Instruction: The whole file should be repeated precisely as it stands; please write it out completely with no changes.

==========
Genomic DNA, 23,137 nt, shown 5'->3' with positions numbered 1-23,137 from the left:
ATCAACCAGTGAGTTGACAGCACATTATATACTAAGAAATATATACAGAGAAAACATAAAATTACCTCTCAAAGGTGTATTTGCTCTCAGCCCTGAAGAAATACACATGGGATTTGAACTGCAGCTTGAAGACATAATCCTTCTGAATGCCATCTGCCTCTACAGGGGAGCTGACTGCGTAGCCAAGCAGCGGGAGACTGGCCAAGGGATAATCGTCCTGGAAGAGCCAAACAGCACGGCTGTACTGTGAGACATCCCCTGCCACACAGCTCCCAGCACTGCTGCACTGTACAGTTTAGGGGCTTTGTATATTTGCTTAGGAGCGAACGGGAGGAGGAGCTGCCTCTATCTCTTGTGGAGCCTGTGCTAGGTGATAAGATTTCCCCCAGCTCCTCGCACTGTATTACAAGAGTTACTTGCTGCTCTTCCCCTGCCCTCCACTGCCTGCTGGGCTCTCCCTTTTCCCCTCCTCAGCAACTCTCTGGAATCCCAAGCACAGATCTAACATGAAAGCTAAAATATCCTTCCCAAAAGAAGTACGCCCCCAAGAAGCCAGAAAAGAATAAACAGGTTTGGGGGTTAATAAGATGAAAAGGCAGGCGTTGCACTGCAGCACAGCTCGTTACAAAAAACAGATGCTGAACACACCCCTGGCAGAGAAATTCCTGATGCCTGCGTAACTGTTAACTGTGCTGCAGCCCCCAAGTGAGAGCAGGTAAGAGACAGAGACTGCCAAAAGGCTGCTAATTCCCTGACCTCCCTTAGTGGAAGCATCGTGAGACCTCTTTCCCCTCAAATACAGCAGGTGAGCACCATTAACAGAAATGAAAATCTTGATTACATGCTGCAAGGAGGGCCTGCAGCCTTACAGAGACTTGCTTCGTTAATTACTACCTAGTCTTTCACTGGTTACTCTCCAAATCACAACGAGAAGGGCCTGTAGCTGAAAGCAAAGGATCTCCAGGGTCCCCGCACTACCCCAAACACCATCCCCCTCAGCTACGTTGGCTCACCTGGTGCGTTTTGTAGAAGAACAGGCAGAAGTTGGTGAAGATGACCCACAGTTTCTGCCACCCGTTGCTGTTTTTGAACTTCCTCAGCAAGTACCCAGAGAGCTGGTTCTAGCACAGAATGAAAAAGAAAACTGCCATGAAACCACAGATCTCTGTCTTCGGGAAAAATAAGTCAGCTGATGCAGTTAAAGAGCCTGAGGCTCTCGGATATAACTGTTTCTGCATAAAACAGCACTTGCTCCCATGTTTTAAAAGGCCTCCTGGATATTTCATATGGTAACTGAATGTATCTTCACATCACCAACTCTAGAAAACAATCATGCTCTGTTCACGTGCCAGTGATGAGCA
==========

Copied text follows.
Genomic DNA, 23,137 nt, shown 5'->3' with positions numbered 1-23,137 from the left:
ATCAACCAGTGAGTTGACAGCACATTATATACTAAGAAATATATACAGAGAAAACATAAAATTACCTCTCAAAGGTGTATTTGCTCTCAGCCCTGAAGAAATACACATGGGATTTGAACTGCAGCTTGAAGACATAATCCTTCTGAATGCCATCTGCCTCTACAGGGGAGCTGACTGCGTAGCCAAGCAGCGGGAGACTGGCCAAGGGATAATCGTCCTGGAAGAGCCAAACAGCACGGCTGTACTGTGAGACATCCCCTGCCACACAGCTCCCAGCACTGCTGCACTGTACAGTTTAGGGGCTTTGTATATTTGCTTAGGAGCGAACGGGAGGAGGAGCTGCCTCTATCTCTTGTGGAGCCTGTGCTAGGTGATAAGATTTCCCCCAGCTCCTCGCACTGTATTACAAGAGTTACTTGCTGCTCTTCCCCTGCCCTCCACTGCCTGCTGGGCTCTCCCTTTTCCCCTCCTCAGCAACTCTCTGGAATCCCAAGCACAGATCTAACATGAAAGCTAAAATATCCTTCCCAAAAGAAGTACGCCCCCAAGAAGCCAGAAAAGAATAAACAGGTTTGGGGGTTAATAAGATGAAAAGGCAGGCGTTGCACTGCAGCACAGCTCGTTACAAAAAACAGATGCTGAACACACCCCTGGCAGAGAAATTCCTGATGCCTGCGTAACTGTTAACTGTGCTGCAGCCCCCAAGTGAGAGCAGGTAAGAGACAGAGACTGCCAAAAGGCTGCTAATTCCCTGACCTCCCTTAGTGGAAGCATCGTGAGACCTCTTTCCCCTCAAATACAGCAGGTGAGCACCATTAACAGAAATGAAAATCTTGATTACATGCTGCAAGGAGGGCCTGCAGCCTTACAGAGACTTGCTTCGTTAATTACTACCTAGTCTTTCACTGGTTACTCTCCAAATCACAACGAGAAGGGCCTGTAGCTGAAAGCAAAGGATCTCCAGGGTCCCCGCACTACCCCAAACACCATCCCCCTCAGCTACGTTGGCTCACCTGGTGCGTTTTGTAGAAGAACAGGCAGAAGTTGGTGAAGATGACCCACAGTTTCTGCCACCCGTTGCTGTTTTTGAACTTCCTCAGCAAGTACCCAGAGAGCTGGTTCTAGCACAGAATGAAAAAGAAAACTGCCATGAAACCACAGATCTCTGTCTTCGGGAAAAATAAGTCAGCTGATGCAGTTAAAGAGCCTGAGGCTCTCGGATATAACTGTTTCTGCATAAAACAGCACTTGCTCCCATGTTTTAAAAGGCCTCCTGGATATTTCATATGGTAACTGAATGTATCTTCACATCACCAACTCTAGAAAACAATCATGCTCTGTTCACGTGCCAGTGATGAGCA